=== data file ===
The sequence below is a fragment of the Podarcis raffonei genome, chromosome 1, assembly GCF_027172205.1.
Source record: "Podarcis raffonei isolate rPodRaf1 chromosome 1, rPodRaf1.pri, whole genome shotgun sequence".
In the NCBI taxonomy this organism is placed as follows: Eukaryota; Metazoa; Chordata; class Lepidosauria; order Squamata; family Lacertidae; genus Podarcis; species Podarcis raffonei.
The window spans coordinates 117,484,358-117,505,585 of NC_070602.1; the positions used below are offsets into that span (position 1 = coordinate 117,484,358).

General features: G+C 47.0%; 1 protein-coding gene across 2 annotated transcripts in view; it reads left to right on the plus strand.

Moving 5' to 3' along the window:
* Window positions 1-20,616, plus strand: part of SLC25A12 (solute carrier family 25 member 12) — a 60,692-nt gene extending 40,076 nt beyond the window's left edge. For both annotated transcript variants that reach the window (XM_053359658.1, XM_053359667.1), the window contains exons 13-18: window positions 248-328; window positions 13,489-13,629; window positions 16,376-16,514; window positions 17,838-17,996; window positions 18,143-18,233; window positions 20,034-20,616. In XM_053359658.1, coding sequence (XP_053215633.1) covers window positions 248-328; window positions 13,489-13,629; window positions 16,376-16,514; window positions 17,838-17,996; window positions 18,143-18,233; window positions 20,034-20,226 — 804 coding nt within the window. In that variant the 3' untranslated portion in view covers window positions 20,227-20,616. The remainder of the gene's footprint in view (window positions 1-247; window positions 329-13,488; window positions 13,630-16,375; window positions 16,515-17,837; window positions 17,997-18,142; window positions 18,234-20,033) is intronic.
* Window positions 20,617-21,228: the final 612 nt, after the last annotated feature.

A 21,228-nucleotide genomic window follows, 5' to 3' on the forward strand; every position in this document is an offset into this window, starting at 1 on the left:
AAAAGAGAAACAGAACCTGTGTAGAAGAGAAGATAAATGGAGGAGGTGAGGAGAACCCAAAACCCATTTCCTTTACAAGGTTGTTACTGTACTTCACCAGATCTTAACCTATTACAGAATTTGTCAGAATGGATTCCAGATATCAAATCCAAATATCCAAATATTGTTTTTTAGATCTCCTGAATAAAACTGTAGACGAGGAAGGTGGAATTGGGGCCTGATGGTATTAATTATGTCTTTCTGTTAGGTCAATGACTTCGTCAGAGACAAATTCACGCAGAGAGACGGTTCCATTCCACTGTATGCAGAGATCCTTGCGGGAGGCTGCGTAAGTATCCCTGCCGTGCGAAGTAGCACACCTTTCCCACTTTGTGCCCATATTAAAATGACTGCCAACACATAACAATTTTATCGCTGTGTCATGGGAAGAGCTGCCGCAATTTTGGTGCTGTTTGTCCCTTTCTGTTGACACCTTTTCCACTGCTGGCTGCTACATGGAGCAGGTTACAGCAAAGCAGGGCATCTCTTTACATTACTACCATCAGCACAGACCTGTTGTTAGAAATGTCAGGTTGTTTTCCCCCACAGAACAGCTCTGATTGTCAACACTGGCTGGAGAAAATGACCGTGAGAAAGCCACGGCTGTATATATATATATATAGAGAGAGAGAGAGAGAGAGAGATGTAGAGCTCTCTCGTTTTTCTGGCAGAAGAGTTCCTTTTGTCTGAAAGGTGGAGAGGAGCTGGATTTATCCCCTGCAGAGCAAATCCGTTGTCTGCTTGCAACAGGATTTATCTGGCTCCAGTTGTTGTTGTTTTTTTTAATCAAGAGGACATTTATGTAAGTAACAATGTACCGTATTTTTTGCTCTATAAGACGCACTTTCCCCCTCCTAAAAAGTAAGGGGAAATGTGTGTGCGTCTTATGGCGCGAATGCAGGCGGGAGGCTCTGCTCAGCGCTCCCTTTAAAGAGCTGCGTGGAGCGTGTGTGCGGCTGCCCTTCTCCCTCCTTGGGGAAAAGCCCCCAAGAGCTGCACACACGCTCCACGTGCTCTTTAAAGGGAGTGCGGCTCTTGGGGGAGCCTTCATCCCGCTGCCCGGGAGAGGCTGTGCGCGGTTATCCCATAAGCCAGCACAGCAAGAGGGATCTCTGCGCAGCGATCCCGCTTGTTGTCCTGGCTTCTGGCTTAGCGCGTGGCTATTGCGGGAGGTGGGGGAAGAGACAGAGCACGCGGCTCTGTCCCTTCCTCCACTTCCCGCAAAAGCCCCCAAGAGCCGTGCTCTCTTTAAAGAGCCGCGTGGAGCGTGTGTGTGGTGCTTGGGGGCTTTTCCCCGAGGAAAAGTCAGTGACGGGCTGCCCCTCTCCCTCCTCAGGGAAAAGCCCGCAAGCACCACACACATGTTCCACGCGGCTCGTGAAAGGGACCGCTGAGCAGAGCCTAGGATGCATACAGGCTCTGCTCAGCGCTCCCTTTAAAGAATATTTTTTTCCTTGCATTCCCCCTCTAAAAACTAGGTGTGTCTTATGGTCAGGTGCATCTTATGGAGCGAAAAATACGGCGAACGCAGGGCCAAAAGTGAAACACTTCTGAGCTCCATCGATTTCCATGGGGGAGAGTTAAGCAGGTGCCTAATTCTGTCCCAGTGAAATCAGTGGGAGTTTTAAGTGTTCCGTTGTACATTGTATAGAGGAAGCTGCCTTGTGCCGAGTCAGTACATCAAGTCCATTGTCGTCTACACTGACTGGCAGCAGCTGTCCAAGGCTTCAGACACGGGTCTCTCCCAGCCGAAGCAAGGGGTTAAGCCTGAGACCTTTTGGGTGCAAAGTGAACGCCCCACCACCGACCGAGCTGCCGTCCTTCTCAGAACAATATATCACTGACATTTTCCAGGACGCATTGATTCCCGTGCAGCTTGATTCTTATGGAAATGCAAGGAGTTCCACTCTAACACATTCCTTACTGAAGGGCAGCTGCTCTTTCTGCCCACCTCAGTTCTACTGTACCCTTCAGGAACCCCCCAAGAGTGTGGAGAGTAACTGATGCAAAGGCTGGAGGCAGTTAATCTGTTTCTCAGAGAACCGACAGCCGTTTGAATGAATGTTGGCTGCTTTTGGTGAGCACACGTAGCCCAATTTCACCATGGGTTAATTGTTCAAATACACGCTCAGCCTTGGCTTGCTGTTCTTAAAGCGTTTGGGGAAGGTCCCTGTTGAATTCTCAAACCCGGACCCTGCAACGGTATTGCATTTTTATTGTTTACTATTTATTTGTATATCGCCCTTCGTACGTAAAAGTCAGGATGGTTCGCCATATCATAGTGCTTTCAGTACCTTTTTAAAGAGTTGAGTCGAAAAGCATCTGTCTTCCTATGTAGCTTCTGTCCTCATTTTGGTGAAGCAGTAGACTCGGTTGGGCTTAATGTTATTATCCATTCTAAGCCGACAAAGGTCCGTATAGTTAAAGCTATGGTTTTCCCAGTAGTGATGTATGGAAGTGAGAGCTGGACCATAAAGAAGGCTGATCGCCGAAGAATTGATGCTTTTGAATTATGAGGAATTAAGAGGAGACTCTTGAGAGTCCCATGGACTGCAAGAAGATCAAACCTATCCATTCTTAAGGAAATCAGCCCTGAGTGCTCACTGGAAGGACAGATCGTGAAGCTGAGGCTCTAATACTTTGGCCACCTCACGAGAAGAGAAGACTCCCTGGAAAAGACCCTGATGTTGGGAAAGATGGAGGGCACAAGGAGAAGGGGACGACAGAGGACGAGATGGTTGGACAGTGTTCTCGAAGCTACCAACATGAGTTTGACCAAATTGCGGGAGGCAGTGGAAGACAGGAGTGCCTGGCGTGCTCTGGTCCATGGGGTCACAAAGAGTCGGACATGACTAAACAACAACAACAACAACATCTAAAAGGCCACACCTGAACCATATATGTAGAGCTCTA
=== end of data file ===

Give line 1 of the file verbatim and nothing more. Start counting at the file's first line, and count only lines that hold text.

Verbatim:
The sequence below is a fragment of the Podarcis raffonei genome, chromosome 1, assembly GCF_027172205.1.